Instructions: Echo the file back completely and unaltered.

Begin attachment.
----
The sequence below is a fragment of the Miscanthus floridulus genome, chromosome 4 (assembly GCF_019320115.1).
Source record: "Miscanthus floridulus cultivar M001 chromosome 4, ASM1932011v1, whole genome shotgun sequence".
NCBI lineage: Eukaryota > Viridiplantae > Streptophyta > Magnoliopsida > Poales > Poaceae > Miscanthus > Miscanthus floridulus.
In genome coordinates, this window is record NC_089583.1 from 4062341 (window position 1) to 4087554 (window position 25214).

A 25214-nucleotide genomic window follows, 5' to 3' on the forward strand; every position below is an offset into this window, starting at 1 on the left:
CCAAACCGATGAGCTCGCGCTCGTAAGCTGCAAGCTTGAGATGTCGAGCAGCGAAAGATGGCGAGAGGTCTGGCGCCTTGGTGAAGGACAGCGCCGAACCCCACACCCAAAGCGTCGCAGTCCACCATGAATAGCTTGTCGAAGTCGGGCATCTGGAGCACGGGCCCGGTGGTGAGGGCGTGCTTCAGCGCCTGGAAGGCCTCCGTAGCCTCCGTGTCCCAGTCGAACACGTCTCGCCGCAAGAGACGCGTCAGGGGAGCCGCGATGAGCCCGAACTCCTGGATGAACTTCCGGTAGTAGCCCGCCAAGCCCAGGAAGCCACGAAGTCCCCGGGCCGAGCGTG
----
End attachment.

The sequence below is a fragment of the Miscanthus floridulus genome, chromosome 4 (assembly GCF_019320115.1).
Source record: "Miscanthus floridulus cultivar M001 chromosome 4, ASM1932011v1, whole genome shotgun sequence".
NCBI lineage: Eukaryota > Viridiplantae > Streptophyta > Magnoliopsida > Poales > Poaceae > Miscanthus > Miscanthus floridulus.
In genome coordinates, this window is record NC_089583.1 from 4062341 (window position 1) to 4087554 (window position 25214).

A 25214-nucleotide genomic window follows, 5' to 3' on the forward strand; every position below is an offset into this window, starting at 1 on the left:
CCAAACCGATGAGCTCGCGCTCGTAAGCTGCAAGCTTGAGATGTCGAGCAGCGAAAGATGGCGAGAGGTCTGGCGCCTTGGTGAAGGACAGCGCCGAACCCCACACCCAAAGCGTCGCAGTCCACCATGAATAGCTTGTCGAAGTCGGGCATCTGGAGCACGGGCCCGGTGGTGAGGGCGTGCTTCAGCGCCTGGAAGGCCTCCGTAGCCTCCGTGTCCCAGTCGAACACGTCTCGCCGCAAGAGACGCGTCAGGGGAGCCGCGATGAGCCCGAACTCCTGGATGAACTTCCGGTAGTAGCCCGCCAAGCCCAGGAAGCCACGAAGTCCCCGGGCCGAGCGTG